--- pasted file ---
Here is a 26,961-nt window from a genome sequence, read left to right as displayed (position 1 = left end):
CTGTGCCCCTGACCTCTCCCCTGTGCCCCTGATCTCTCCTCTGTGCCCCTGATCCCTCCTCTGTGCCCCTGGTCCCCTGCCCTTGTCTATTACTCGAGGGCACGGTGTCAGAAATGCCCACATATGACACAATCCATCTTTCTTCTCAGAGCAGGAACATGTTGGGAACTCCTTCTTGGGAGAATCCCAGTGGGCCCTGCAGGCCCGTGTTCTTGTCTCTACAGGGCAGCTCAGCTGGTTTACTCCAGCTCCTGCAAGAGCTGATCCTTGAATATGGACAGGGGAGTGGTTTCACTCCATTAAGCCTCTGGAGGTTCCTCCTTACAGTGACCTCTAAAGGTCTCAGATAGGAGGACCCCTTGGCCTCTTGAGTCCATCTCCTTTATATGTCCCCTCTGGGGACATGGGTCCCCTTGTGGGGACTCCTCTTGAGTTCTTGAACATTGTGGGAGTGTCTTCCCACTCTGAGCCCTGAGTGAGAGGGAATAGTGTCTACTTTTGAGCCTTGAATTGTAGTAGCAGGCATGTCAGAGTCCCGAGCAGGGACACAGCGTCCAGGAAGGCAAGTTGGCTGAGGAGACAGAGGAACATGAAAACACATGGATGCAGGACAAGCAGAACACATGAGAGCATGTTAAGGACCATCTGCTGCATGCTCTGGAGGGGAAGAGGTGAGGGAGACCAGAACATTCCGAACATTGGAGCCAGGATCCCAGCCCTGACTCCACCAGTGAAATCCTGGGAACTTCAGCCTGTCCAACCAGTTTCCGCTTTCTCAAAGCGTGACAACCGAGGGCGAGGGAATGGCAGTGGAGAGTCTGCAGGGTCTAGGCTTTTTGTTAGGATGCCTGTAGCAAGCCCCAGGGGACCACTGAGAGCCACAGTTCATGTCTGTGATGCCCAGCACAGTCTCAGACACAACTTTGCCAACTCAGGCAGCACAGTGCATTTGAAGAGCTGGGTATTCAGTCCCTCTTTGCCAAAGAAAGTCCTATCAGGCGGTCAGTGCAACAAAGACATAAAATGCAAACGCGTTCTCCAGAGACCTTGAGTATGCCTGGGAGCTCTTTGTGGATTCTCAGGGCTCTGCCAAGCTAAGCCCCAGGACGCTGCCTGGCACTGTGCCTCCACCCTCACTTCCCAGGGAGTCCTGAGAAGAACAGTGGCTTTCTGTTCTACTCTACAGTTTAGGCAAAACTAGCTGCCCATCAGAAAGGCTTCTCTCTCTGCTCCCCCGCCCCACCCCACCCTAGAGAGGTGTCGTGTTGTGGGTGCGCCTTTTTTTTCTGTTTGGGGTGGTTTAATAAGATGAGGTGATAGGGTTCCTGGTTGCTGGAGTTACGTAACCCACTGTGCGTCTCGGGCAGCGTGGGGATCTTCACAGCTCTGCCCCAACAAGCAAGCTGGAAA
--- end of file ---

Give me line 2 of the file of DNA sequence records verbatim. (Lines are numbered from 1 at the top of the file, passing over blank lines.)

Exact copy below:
CTGTGCCCCTGACCTCTCCCCTGTGCCCCTGATCTCTCCTCTGTGCCCCTGATCCCTCCTCTGTGCCCCTGGTCCCCTGCCCTTGTCTATTACTCGAGGGCACGGTGTCAGAAATGCCCACATATGACACAATCCATCTTTCTTCTCAGAGCAGGAACATGTTGGGAACTCCTTCTTGGGAGAATCCCAGTGGGCCCTGCAGGCCCGTGTTCTTGTCTCTACAGGGCAGCTCAGCTGGTTTACTCCAGCTCCTGCAAGAGCTGATCCTTGAATATGGACAGGGGAGTGGTTTCACTCCATTAAGCCTCTGGAGGTTCCTCCTTACAGTGACCTCTAAAGGTCTCAGATAGGAGGACCCCTTGGCCTCTTGAGTCCATCTCCTTTATATGTCCCCTCTGGGGACATGGGTCCCCTTGTGGGGACTCCTCTTGAGTTCTTGAACATTGTGGGAGTGTCTTCCCACTCTGAGCCCTGAGTGAGAGGGAATAGTGTCTACTTTTGAGCCTTGAATTGTAGTAGCAGGCATGTCAGAGTCCCGAGCAGGGACACAGCGTCCAGGAAGGCAAGTTGGCTGAGGAGACAGAGGAACATGAAAACACATGGATGCAGGACAAGCAGAACACATGAGAGCATGTTAAGGACCATCTGCTGCATGCTCTGGAGGGGAAGAGGTGAGGGAGACCAGAACATTCCGAACATTGGAGCCAGGATCCCAGCCCTGACTCCACCAGTGAAATCCTGGGAACTTCAGCCTGTCCAACCAGTTTCCGCTTTCTCAAAGCGTGACAACCGAGGGCGAGGGAATGGCAGTGGAGAGTCTGCAGGGTCTAGGCTTTTTGTTAGGATGCCTGTAGCAAGCCCCAGGGGACCACTGAGAGCCACAGTTCATGTCTGTGATGCCCAGCACAGTCTCAGACACAACTTTGCCAACTCAGGCAGCACAGTGCATTTGAAGAGCTGGGTATTCAGTCCCTCTTTGCCAAAGAAAGTCCTATCAGGCGGTCAGTGCAACAAAGACATAAAATGCAAACGCGTTCTCCAGAGACCTTGAGTATGCCTGGGAGCTCTTTGTGGATTCTCAGGGCTCTGCCAAGCTAAGCCCCAGGACGCTGCCTGGCACTGTGCCTCCACCCTCACTTCCCAGGGAGTCCTGAGAAGAACAGTGGCTTTCTGTTCTACTCTACAGTTTAGGCAAAACTAGCTGCCCATCAGAAAGGCTTCTCTCTCTGCTCCCCCGCCCCACCCCACCCTAGAGAGGTGTCGTGTTGTGGGTGCGCCTTTTTTTTCTGTTTGGGGTGGTTTAATAAGATGAGGTGATAGGGTTCCTGGTTGCTGGAGTTACGTAACCCACTGTGCGTCTCGGGCAGCGTGGGGATCTTCACAGCTCTGCCCCAACAAGCAAGCTGGAAA